Control of laboratory exhaust
In order to verify that surrounding environmental conditions would not impact the building with exhaust air from adjacent buildings or that the Millennium Science Complex would exhaust impurities that impacted adjacent facilities, a wind tunnel air-re-entrainment test was undertaken.
The Penn State cleanroom is a fully-staffed user research facility that enables fabrication and characterization of a wide range of devices to support fundamental and applied research in diverse fields spanning electronics to medicine. It has world-class capabilities in the areas of deposition, etch, lithography, material modification, and characterization.
Photo courtesy of Rafael Viñoly Architects. Credit: Michael Black
Control of EMI fields
The most significant feature in minimizing electromagnetic interference and vibration is separation distance. The quiet labs, which contain electromagnetic sensitive equipment, were purposefully built an adequate distance away from sources of interference such as passenger/freight elevators and vehicle travel on the two main roads.
The Millennium Science Complex is designed for LEED Silver certification (pending). A large measure of this performance comes from energy-efficient measures, though the most visible element can be seen in the green roofs that cover the stepped building terraces. These green roofs help reduce the heat-island effect and filter pollutants and carbon dioxide from the air surrounding the facility. Other sustainable design strategies include efficient plumbing fixtures and CO2 and O2 monitoring of spaces to optimize conditioning of interior spaces. In addition, sustainably harvested wood was used, more than 90% of construction waste was diverted from disposal at a landfill and at least 10% of materials used in construction were from recycled content and regionally sourced, including the precast concrete enclosure system.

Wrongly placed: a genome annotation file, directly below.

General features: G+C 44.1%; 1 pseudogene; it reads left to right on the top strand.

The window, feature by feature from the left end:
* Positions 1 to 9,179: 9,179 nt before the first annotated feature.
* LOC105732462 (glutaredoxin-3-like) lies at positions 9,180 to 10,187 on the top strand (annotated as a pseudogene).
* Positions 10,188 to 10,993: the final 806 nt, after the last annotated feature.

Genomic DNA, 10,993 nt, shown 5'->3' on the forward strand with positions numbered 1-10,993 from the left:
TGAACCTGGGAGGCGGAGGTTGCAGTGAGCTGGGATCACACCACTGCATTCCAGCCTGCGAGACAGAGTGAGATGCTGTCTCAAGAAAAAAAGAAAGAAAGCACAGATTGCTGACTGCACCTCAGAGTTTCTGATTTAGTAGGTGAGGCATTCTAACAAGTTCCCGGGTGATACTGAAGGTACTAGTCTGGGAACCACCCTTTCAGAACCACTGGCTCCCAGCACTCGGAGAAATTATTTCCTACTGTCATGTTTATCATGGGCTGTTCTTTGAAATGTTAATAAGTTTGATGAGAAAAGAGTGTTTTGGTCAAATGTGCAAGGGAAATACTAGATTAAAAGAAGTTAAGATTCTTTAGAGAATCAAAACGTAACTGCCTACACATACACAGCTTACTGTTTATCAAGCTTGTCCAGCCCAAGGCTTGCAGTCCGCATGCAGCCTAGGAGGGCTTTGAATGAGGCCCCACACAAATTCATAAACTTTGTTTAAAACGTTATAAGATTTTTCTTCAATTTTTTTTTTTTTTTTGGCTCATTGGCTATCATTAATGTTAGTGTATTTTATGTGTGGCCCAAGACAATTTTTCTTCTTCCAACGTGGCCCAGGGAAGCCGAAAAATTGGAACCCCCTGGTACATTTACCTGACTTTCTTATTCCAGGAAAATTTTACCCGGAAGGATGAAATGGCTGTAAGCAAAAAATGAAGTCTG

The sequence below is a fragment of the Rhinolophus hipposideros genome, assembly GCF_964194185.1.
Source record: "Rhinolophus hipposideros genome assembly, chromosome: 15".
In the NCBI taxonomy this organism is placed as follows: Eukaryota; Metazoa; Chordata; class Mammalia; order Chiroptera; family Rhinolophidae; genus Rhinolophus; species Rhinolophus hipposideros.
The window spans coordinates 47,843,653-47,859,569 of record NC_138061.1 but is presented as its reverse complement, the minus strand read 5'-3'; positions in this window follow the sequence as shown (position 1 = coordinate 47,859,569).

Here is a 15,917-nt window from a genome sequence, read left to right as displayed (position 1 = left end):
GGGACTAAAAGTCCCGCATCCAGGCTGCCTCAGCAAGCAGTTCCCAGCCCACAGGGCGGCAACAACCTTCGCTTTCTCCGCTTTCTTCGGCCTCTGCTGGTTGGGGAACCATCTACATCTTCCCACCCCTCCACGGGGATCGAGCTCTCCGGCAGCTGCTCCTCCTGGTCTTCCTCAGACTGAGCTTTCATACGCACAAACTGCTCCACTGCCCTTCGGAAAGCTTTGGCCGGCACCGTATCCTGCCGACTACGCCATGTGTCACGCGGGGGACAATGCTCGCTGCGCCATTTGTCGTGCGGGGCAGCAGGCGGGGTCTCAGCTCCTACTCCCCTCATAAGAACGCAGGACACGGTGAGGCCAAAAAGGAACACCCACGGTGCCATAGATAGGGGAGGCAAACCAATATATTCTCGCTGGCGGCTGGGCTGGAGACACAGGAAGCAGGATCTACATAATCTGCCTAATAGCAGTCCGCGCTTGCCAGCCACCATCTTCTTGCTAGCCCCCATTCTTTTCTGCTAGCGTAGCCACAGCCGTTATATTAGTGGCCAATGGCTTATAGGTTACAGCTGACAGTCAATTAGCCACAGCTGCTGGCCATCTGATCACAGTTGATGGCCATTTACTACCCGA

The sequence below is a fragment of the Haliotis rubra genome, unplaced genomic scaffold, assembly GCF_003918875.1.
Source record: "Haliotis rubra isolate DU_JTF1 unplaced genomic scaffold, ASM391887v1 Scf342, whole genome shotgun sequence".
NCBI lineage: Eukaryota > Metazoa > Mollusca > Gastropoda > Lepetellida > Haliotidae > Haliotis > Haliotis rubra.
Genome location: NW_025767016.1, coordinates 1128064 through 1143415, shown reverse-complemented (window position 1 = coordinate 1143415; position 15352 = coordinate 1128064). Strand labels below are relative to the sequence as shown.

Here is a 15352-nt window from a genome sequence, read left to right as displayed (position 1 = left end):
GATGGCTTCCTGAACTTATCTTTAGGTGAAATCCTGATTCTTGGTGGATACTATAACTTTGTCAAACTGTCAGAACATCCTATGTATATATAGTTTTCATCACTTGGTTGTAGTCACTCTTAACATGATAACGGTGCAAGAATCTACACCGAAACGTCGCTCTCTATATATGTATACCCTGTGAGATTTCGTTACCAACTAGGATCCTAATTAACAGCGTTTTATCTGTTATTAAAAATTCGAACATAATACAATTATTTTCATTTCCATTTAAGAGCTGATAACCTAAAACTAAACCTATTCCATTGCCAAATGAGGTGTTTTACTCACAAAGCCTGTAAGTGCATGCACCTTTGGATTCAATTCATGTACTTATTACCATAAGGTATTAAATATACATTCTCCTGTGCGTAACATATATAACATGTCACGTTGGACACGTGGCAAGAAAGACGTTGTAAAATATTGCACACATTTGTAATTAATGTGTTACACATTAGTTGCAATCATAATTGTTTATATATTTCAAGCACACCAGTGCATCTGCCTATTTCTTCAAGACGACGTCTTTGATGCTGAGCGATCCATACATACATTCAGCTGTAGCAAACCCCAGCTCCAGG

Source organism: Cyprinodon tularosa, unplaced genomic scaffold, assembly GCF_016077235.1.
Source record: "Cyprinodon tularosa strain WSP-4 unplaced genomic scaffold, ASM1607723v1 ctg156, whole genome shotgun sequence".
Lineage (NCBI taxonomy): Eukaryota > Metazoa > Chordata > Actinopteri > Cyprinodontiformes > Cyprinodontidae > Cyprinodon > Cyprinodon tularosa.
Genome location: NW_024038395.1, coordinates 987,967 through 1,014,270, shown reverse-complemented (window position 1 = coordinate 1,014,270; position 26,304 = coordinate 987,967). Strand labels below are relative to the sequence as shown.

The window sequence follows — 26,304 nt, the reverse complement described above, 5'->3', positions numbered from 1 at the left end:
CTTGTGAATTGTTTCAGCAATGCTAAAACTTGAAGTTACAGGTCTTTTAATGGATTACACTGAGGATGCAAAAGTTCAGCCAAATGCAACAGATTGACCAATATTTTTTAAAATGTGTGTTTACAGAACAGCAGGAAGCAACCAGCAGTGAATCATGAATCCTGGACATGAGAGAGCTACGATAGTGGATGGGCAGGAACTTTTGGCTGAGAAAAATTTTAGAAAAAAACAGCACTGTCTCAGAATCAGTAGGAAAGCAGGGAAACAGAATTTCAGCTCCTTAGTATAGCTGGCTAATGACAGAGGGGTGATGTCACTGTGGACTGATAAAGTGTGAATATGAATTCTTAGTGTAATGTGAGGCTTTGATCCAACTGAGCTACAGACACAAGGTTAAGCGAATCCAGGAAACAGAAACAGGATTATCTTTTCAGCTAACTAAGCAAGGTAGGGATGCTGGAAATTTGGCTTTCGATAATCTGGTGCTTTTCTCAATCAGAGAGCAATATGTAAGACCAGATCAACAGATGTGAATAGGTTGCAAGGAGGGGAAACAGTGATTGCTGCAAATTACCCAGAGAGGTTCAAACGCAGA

The University envisions the Complex—one of just a few specifically developed to integrate the physical and life sciences—as a place which embodies new modes of research “in which experts from many disciplines coordinate their technologies and knowledge in ways that produce exponential advances,” generating a positive return on the University’s investments in the Institutes and this new research infrastructure.
Project Team Architect: Rafael Viñoly Architects, New York
Associate Architect: Perfido Weiskopf Wagstaff + Goettel, Pittsburgh
Laboratory Planner: Steven Rosenstein Associates Inc., White Plains, N.Y.
Clean Room Consultant: CH2M HILL, Pittsburgh
Mechanical, Plumbing, and Fire Engineer: Flack & Kurtz, New York
Structural Engineer: Thornton Tomasetti, Newark, N.J.
Civil Engineer: Sweetland Engineering & Associates Inc., State College, Pa.
Construction Manager:The Whiting-Turner Contracting Co., Towson, Md.
Acoustical & Vibration Consultant: Papadimos Group Inc., San Francisco
EMI/RFI Consultant: VitaTech Engineering, Fredericksburg, Va.
Clean Room Design-Build Contractor: AdvanceTEC, Richmond, Va.
Lab Casework and Fume Hoods Manufacturer: Hamilton Scientific (formerly Thermo Fisher), Two Rivers, Wis.
Bio-Safety Cabinets Manufacturer: NuAire Inc., Plymouth, Minn.
Rafael Viñoly Architects, 50 Vandam Street, New York, N.Y. 10013; www.rvapc.com
Pennsylvania State University, 201 Old Main, University Park, Pa. 16802; www.psu.edu
This article appeared in the April 2013 issue of Controlled Environments.